Leaving Jose Marti International Airport in this capital city, a billboard reminds vividly of the U.S. trade embargo on Cuba. It shows a noose with the phrase, “Blockade: The Longest Genocide in History.”
The embargo, partially imposed in 1960 and fully in place two years later, is not a blockade. That’s clear by the abundance of foreign goods and investment in Cuba.
It is a blockade, however, in the sense that U.S. companies are blocked from doing business in Cuba. That hasn’t stopped their international competitors from Canada, Mexico, Brazil and even China from setting up shop.
It’s striking when visiting the island just how much the rest of world now trades with, invests in and sends tourists to Cuba.
In 2008, the U.S. exported $710 million in farm goods to Cuba, a figure that fell to $347 million in 2011, according to the U.S.-Cuba Trade and Economic Council, a New York-based group that favors an end to the embargo.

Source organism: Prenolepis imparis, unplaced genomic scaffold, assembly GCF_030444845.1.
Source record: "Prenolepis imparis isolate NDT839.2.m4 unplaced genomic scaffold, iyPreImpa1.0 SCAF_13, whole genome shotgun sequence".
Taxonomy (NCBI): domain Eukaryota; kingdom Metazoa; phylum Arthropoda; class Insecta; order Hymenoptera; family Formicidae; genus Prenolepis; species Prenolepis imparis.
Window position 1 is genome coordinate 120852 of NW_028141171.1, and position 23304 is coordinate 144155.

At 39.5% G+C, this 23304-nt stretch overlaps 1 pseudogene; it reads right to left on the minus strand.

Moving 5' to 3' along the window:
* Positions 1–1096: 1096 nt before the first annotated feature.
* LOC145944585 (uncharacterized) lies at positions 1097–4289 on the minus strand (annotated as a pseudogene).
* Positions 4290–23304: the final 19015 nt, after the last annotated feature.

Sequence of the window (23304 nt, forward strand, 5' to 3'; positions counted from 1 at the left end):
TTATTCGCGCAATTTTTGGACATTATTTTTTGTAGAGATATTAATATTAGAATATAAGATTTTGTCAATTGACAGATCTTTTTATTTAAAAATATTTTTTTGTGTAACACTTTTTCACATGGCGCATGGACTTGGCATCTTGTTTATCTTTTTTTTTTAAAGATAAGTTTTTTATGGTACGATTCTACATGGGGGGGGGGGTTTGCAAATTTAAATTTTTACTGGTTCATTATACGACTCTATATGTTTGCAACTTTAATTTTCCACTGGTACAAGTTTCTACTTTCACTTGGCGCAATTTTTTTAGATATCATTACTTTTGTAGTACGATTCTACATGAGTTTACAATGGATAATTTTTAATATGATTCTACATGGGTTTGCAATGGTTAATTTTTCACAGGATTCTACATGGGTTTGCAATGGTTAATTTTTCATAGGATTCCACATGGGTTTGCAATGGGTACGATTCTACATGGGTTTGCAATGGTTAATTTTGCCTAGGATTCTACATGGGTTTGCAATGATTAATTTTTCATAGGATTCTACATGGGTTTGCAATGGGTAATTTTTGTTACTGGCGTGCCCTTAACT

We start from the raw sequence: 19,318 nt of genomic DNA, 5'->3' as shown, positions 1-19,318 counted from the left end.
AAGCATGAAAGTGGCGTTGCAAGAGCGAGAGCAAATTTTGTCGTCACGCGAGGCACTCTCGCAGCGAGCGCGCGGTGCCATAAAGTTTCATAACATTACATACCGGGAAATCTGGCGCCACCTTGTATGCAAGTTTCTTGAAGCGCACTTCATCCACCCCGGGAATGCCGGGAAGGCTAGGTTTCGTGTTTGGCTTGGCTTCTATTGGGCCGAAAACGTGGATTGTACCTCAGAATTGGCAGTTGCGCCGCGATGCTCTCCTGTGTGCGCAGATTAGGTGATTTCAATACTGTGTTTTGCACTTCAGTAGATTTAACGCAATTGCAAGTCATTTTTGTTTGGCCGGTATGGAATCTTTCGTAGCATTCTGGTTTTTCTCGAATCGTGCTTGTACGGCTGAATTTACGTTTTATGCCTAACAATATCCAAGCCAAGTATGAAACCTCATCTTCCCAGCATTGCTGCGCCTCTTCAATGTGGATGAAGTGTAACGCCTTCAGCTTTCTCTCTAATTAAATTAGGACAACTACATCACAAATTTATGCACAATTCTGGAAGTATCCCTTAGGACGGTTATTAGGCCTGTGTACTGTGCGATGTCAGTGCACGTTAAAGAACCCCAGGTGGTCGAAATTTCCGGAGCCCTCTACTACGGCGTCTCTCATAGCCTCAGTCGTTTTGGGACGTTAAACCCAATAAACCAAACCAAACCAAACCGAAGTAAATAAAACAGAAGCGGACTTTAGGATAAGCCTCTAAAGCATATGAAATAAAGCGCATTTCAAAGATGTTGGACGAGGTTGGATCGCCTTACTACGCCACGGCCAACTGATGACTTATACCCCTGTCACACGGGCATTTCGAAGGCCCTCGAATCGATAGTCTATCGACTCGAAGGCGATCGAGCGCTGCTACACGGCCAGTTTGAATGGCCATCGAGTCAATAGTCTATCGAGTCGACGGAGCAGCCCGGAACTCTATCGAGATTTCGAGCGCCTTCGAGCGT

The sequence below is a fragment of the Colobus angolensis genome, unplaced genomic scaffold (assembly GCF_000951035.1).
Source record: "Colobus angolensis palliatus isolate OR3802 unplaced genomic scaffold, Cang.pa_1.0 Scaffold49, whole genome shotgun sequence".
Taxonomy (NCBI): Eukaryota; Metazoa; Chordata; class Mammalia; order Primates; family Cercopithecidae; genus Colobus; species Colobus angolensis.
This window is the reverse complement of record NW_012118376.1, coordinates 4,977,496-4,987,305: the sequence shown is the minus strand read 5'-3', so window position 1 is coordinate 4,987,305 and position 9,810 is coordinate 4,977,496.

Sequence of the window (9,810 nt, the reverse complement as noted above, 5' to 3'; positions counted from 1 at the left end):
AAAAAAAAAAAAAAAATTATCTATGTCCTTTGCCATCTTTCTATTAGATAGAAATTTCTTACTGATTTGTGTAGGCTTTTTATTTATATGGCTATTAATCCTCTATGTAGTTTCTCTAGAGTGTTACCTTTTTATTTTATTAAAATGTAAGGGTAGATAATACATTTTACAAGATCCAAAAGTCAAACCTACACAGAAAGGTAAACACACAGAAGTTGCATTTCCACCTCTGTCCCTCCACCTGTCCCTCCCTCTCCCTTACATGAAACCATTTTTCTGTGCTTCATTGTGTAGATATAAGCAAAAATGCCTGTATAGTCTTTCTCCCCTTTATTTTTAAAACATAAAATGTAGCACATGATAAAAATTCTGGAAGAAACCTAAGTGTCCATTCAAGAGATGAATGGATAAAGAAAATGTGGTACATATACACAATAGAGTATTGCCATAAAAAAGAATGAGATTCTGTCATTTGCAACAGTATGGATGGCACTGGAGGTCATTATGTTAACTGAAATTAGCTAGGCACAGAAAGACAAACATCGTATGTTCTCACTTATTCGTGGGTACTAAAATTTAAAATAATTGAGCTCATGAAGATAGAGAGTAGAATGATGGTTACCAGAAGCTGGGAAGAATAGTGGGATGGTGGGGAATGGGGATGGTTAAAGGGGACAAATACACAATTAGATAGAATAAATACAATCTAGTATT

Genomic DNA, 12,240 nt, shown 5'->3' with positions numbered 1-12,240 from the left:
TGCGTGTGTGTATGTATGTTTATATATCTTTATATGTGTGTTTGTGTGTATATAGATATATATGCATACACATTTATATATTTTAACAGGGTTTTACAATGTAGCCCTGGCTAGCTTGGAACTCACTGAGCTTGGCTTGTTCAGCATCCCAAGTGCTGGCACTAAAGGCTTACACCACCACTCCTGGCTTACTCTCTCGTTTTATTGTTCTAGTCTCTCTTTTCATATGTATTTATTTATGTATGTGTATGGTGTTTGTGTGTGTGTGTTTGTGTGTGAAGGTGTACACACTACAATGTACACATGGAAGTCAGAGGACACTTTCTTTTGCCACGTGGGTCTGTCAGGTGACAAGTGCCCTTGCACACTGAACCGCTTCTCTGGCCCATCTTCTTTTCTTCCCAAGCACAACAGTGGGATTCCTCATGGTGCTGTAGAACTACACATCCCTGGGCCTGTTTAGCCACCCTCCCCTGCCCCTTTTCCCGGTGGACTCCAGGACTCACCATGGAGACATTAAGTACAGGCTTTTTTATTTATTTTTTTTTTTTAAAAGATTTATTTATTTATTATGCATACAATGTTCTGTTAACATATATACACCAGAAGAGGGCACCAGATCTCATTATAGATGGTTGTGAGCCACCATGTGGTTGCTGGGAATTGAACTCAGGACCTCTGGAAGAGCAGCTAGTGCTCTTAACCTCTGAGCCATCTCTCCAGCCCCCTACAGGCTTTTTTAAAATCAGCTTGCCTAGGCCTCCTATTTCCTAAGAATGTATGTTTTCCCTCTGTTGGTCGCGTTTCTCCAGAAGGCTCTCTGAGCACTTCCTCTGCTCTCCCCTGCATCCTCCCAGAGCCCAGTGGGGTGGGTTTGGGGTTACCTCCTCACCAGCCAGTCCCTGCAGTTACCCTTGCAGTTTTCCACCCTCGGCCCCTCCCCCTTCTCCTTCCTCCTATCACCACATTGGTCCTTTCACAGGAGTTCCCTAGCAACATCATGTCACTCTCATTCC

Into the gap came Brazilian farmers, whose government provided looser terms and took much of the business.
Advocates of lifting the embargo say international companies have partnered with Cuba on a wide range of products, including Cuban cigars, rum, bottled water, fruit juices, port development, ice cream and cosmetics.
“Not to mention oil, which is the 800-pound gorilla that’s about to walk into the room,” said Kirby Jones, whose company, Alamar Associates, has been consulting and leading U.S. trade missions to Cuba since 1974. “Here’s China, drilling for oil in Cuba.”